By Becky Samford, Publisher Duluth, Norcross, Suwanee, Johns Creek & Peachtree Corners Macaroni Kid July 7, 2024

There are plenty of warnings and tips about not leaving children or dogs in hot cars in the summer, but there is another common mistake that could potentially put your baby at risk.  I have innocently been guilty of myself and never realized the danger.

Researchers found that a stroller left covered in a temperature of 71 degrees rose to 93 degrees in just 30 minutes with even a very thin cover. After an hour, it rose close to 100 degrees. This is significant because young children  are especially at risk for overheating or heatstroke and with the child covered, you might not notice any symptoms until too late. 

What can you do to avoid overheating in babies?

  • NEVER cover your stroller or infant seat with a cloth, no matter how thin.
  • Dress your baby in lightweight, loose clothing.
  • If the temperature is especially hot, keep your baby inside if possible.
  • If your home is hot and you don't have air conditioning, go to the mall or public library to escape the heat.
  • When outside, keep your baby in the shade. 
  • Be sure to give extra fluids to keep them well hydrated.
  • Be sure he's staying cool on car rides and don't cover the car seat with a cloth.

Do you know the signs of overheating?
It usually starts with being unusually thirsty or tired and sweating. Older children may complain of leg or stomach cramps and/or headache. At this point, get them inside or at least into the shade and be sure to give them lots of fluids.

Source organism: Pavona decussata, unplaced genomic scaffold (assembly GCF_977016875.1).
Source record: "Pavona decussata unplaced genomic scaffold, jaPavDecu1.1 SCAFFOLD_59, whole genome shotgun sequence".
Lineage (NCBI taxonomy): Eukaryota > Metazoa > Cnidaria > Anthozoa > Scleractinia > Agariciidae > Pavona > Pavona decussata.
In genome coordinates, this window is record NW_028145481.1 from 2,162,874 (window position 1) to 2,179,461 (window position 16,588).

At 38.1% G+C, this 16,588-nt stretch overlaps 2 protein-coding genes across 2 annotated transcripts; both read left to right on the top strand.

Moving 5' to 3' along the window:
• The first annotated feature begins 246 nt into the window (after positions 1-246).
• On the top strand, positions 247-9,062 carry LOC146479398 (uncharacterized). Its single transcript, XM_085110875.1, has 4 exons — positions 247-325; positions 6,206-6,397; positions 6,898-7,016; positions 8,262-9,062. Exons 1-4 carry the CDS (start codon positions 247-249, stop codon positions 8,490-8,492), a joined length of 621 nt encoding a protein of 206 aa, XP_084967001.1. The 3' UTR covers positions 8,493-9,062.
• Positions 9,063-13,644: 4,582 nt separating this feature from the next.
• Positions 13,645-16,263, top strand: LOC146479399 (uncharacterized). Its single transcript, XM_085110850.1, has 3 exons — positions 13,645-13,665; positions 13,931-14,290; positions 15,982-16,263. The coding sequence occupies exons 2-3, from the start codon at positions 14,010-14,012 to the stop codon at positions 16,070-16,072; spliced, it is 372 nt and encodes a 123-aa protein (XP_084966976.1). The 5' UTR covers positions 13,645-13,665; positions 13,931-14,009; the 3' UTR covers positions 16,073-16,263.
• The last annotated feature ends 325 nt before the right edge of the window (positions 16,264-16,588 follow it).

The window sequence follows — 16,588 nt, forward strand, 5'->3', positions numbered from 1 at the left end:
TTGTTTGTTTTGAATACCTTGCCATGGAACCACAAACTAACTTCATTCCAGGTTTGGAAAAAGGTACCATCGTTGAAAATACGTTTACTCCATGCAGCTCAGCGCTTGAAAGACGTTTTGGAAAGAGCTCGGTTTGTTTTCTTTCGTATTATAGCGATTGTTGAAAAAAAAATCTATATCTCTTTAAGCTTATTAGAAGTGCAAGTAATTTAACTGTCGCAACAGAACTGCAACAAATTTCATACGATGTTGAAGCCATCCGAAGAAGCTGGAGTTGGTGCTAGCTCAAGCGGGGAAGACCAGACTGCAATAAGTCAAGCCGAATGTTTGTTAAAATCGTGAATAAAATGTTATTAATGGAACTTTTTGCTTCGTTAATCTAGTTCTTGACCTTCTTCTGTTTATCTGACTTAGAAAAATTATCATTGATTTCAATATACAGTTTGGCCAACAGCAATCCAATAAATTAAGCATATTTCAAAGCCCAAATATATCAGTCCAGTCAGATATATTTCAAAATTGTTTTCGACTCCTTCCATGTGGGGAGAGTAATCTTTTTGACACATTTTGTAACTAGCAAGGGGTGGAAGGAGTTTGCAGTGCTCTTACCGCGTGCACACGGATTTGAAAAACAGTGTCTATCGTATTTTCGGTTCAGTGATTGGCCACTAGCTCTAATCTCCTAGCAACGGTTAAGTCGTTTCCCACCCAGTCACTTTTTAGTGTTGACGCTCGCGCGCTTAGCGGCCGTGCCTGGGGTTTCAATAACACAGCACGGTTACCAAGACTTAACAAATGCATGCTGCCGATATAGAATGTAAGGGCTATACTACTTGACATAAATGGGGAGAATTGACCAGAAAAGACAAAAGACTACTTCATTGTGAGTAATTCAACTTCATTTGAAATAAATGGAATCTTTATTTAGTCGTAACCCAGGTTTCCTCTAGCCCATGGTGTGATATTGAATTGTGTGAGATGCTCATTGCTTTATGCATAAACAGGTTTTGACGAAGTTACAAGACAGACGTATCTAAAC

When should you call 911?
According to, if the symptoms progress to  hot, red, dry skin, rapid pulse, lethargy, confusion, rapid shallow breathing, or vomiting, you should immediately call 911. While waiting for the ambulance, you need to get the baby's internal temperature lowered as soon as possible. Time is of the essence because they can easily slip into unconsciousness. Remove as many clothes as possible and move to a cool room. Sponge down your baby's body with a cool wet cloth or simply fan him with something like a magazine. Do not give him baby acetaminophen, it will not lower a temperature caused by heatstroke.

I had no idea that covering a stroller or infant seat with a thin cloth to shield a baby from the sun could actually cause the temperature to skyrocket. Now that I know the danger, I will never do this again!

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